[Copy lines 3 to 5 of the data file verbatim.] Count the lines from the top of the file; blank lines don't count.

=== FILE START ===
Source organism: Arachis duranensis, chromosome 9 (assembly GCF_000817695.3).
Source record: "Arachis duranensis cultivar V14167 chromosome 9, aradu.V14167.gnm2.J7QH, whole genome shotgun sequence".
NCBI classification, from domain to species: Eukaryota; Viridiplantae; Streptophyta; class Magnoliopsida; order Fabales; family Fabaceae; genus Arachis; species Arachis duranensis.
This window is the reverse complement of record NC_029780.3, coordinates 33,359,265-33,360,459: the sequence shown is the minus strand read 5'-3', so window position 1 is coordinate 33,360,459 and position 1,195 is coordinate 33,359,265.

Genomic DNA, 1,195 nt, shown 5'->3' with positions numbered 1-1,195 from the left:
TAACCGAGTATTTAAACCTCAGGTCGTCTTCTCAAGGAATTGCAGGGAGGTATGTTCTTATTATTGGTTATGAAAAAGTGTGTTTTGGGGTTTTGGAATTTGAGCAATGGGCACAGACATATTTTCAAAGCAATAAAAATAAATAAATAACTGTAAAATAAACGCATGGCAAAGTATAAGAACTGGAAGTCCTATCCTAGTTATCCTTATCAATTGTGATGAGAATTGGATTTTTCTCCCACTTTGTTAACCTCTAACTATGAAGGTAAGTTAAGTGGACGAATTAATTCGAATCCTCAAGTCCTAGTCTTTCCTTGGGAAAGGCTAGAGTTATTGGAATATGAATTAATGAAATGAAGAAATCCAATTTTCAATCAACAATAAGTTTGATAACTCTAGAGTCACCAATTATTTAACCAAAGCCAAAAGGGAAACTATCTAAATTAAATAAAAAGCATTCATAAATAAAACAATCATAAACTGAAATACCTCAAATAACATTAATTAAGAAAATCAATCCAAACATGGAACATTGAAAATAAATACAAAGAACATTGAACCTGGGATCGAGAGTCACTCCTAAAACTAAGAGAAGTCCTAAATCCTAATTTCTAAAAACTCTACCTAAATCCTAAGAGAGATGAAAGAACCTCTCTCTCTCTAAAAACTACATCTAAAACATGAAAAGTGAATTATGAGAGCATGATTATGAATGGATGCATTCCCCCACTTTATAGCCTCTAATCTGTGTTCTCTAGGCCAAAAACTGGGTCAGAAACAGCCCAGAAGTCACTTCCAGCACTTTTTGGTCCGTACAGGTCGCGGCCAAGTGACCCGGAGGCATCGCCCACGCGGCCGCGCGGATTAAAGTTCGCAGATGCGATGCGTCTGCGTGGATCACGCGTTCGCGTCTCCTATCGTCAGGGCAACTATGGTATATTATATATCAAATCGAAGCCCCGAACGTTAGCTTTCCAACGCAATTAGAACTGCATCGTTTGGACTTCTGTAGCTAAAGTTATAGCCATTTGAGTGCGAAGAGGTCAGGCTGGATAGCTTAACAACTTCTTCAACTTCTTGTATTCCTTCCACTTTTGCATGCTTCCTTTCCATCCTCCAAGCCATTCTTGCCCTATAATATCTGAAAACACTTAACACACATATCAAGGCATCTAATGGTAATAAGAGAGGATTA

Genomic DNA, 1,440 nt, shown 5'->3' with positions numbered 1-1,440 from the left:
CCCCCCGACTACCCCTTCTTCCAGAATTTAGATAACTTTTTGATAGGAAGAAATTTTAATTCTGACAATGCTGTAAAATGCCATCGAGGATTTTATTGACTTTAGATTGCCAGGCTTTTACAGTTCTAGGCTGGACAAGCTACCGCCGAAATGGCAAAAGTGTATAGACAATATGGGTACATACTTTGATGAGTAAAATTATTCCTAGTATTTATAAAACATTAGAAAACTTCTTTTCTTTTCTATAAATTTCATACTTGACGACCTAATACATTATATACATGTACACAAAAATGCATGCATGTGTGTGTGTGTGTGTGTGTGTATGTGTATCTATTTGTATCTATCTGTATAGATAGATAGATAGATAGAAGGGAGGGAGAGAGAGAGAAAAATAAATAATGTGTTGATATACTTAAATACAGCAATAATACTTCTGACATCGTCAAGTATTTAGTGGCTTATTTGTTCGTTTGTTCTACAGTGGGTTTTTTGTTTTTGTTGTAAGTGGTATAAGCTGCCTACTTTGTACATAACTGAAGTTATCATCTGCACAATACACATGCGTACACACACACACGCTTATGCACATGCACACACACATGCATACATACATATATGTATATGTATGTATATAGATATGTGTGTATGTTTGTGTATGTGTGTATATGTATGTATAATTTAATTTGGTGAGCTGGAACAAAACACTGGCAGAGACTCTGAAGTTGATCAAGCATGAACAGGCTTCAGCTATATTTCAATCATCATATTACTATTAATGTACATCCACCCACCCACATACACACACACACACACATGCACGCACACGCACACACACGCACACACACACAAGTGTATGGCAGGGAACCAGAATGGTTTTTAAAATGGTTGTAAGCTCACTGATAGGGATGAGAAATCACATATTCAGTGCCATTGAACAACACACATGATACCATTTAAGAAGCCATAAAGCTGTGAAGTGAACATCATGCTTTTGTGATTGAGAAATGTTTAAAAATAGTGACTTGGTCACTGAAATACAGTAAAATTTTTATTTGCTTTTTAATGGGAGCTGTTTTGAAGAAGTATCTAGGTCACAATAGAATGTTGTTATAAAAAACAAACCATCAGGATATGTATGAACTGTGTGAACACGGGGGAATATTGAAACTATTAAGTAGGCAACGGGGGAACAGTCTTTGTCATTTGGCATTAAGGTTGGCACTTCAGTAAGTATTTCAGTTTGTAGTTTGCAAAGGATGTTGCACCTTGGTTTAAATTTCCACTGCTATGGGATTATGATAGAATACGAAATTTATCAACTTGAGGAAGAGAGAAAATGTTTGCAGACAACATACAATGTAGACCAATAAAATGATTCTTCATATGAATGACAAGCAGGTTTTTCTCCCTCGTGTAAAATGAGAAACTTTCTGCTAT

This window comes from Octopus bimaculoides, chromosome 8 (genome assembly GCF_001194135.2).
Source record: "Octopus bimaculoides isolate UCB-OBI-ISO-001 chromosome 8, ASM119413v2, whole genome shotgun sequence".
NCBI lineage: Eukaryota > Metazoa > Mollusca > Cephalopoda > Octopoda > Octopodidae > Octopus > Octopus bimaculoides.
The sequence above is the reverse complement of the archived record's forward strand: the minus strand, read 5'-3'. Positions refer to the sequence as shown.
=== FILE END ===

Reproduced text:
NCBI classification, from domain to species: Eukaryota; Viridiplantae; Streptophyta; class Magnoliopsida; order Fabales; family Fabaceae; genus Arachis; species Arachis duranensis.
This window is the reverse complement of record NC_029780.3, coordinates 33,359,265-33,360,459: the sequence shown is the minus strand read 5'-3', so window position 1 is coordinate 33,360,459 and position 1,195 is coordinate 33,359,265.

Genomic DNA, 1,195 nt, shown 5'->3' with positions numbered 1-1,195 from the left: